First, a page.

So, that is why I talk to myself.

But that’s okay.

I find myself to be a particularly brilliant conversationalist.

As long as I don’t start an argument.

Or quote Monty Python.

Thou Shalt Not Steal

When Younger was in first grade, he left his jacket at the school. Then, the next day, he left his extra jacket at the school. Then, the next day, he left the heavy sweatshirt masquerading as a jacket at the school. And, the next day, concerned that we would eventually move his entire closet to the school one article of clothing at a time, I threatened to send him without any kind of jacket. He managed to return home with at least half the misplaced articles, but his habit of absentmindedness has continued to dog us.

And probably will for the rest of his mortal life.

A few weeks ago, the boys’ grandfather decided to take the boys and my husband, who were all home for a snow day, to lunch. On the way back, they stopped by my work for a quick visit. While Elder was meandering around the computers, their grandfather informed my husband and myself of where he had placed Younger’s latest abandoned item in his house, so that we might find it the next time we visited.  Meanwhile, Younger stripped off his sweatshirt, draping it over a chair while trying on his new jacket.

And, of course, the sweatshirt remained, even when Younger did not.

Entering the house later, I hollered, “Younger?” When two eyes peeped at me from over the back of the sofa, I lifted the heavy gray material in one hand. “You left your sweatshirt at my work.” The eyes disappeared when he ducked his head in chagrined acknowledgment. “Let me tell you, sweetheart, you better not ever think of becoming a thief. For every item you’d take, you’d leave at least two behind.”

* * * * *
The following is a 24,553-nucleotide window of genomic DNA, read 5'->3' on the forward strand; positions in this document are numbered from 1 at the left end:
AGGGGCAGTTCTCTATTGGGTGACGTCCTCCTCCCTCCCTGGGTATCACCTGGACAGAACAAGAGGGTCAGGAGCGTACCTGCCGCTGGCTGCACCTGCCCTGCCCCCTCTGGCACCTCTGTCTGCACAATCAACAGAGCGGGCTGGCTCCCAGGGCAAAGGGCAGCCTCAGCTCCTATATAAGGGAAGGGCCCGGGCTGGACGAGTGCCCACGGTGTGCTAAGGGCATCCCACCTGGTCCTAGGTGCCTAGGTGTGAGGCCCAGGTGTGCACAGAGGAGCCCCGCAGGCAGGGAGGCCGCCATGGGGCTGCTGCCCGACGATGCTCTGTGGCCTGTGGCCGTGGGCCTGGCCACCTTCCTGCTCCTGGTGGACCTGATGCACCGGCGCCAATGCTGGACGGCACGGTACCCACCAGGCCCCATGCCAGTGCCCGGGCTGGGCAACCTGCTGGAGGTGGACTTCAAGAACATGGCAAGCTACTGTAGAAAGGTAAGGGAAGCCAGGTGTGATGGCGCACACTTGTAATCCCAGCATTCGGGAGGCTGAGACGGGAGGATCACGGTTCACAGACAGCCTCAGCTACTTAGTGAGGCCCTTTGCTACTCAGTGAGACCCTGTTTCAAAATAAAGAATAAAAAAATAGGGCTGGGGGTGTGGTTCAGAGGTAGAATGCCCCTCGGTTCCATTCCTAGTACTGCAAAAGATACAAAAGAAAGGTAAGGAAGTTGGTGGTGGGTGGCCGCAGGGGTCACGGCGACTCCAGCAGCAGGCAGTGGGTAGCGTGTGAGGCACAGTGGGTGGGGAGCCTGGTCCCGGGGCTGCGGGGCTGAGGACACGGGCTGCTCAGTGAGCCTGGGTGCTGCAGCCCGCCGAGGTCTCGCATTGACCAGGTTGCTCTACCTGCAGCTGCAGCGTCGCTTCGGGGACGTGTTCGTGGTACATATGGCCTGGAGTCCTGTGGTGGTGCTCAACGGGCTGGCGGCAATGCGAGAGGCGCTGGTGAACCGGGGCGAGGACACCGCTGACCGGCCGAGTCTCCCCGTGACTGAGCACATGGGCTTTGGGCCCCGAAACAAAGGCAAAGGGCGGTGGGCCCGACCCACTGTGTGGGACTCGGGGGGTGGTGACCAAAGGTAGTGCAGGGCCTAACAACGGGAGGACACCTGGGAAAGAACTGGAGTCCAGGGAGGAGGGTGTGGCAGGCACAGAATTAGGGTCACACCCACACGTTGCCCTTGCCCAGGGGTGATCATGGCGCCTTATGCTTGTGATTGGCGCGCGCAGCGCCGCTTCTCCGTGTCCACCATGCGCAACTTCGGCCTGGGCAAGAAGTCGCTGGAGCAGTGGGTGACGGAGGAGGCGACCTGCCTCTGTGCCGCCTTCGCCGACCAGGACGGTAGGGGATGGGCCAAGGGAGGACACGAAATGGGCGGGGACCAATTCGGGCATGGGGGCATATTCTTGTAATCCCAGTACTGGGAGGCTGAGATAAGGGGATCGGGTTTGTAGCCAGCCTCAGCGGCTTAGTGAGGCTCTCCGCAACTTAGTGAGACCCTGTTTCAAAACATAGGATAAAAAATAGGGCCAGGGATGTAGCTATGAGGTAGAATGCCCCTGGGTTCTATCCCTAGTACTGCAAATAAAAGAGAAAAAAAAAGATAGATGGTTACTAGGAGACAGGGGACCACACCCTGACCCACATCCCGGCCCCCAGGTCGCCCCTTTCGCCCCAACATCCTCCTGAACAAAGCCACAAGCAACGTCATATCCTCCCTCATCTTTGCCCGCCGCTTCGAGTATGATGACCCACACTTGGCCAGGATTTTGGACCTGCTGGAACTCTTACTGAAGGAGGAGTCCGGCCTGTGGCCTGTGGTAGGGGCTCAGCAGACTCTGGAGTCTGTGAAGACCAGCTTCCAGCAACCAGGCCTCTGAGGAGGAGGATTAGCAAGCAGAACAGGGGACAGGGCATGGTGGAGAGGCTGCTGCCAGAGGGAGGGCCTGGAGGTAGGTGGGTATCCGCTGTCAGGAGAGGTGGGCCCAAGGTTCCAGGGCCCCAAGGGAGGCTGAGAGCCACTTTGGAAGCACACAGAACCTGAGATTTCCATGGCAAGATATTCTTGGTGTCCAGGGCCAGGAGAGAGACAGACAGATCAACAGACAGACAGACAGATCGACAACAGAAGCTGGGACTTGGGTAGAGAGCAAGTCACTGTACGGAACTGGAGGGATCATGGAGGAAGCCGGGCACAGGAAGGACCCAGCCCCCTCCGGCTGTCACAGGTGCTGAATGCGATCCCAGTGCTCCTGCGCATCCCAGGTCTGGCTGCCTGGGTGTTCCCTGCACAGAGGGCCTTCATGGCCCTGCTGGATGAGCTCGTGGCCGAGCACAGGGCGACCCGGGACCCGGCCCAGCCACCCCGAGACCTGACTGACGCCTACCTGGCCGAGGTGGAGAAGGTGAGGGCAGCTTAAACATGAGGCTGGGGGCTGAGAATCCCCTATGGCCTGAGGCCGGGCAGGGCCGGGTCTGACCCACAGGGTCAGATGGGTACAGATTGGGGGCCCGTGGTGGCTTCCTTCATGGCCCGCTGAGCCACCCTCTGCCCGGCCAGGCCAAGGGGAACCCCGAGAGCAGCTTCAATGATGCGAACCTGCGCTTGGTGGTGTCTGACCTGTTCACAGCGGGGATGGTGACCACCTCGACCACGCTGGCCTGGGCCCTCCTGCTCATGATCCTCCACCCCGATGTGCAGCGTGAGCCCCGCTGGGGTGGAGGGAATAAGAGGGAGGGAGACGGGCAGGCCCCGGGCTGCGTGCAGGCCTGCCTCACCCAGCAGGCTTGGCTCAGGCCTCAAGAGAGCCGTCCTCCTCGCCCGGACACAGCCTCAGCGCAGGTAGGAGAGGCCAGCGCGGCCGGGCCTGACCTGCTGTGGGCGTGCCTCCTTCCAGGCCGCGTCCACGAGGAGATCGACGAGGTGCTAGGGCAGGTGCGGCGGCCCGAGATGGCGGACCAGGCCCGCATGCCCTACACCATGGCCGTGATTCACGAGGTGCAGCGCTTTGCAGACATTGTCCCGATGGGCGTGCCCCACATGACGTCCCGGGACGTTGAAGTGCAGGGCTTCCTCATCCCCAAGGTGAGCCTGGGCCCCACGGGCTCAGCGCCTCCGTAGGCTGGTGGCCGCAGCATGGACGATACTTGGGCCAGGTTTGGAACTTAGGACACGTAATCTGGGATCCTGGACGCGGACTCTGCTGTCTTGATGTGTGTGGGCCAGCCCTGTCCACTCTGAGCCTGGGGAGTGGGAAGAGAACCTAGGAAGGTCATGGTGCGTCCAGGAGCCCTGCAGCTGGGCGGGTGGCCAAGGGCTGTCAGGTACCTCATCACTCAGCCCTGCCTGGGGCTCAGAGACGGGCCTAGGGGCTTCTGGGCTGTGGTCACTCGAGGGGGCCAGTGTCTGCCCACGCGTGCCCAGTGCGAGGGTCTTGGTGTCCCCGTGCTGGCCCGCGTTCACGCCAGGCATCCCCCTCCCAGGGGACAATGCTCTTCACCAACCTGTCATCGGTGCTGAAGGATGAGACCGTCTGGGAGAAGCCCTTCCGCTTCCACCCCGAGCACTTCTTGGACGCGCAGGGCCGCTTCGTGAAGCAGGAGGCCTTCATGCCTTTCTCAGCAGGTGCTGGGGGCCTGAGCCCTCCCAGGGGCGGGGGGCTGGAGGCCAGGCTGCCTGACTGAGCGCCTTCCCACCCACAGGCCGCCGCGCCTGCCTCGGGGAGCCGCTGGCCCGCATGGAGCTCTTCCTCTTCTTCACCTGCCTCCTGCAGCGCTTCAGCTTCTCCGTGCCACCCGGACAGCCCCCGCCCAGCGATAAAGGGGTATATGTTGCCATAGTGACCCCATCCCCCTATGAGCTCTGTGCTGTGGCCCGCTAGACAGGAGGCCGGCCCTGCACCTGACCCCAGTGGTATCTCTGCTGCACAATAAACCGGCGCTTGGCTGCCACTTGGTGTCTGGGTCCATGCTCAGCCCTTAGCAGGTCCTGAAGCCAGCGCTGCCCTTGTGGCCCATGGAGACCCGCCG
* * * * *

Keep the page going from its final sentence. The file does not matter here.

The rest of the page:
His head popped up within sight again. “Don’t you think I should avoid a life of crime for moral reasons?” he demanded indignantly.

“Sure,” I agreed, dropping my own paraphernalia in a chair. “I just thought I’d give you a few practical reasons, too.”

Because the only thing worse than being the mother of a criminal is…

Being the mother of the criminal that leaves his driver’s license at the scene of the crime.

How embarrassing.




All Charm

Here’s an old story from 2007…

I had been home about fifteen minutes without even a greeting when my husband turned his car into the drive, his appearance announced by Younger chanting, “Daddy, Daddy, Daddy,” as he scrambled noisily down the stairs.

“Younger,” I bellowed indignantly, jerking him to a halt in the middle of his mad dash along the hallway to the door.  “You never, never say, ‘Mommy, Mommy, Mommy,’ when I get home.”

“I only did that for Daddy because I haven’t seen him all day.”

I merely glared at him with lifted eyebrows.

“I didn’t know you were home,” he tried again.

My eyebrows climbed higher.

“I love you?” he finally offered.

All that finagling charm in one small seven-year-old body.  No wonder it spills from the one orifice he usually has open the widest.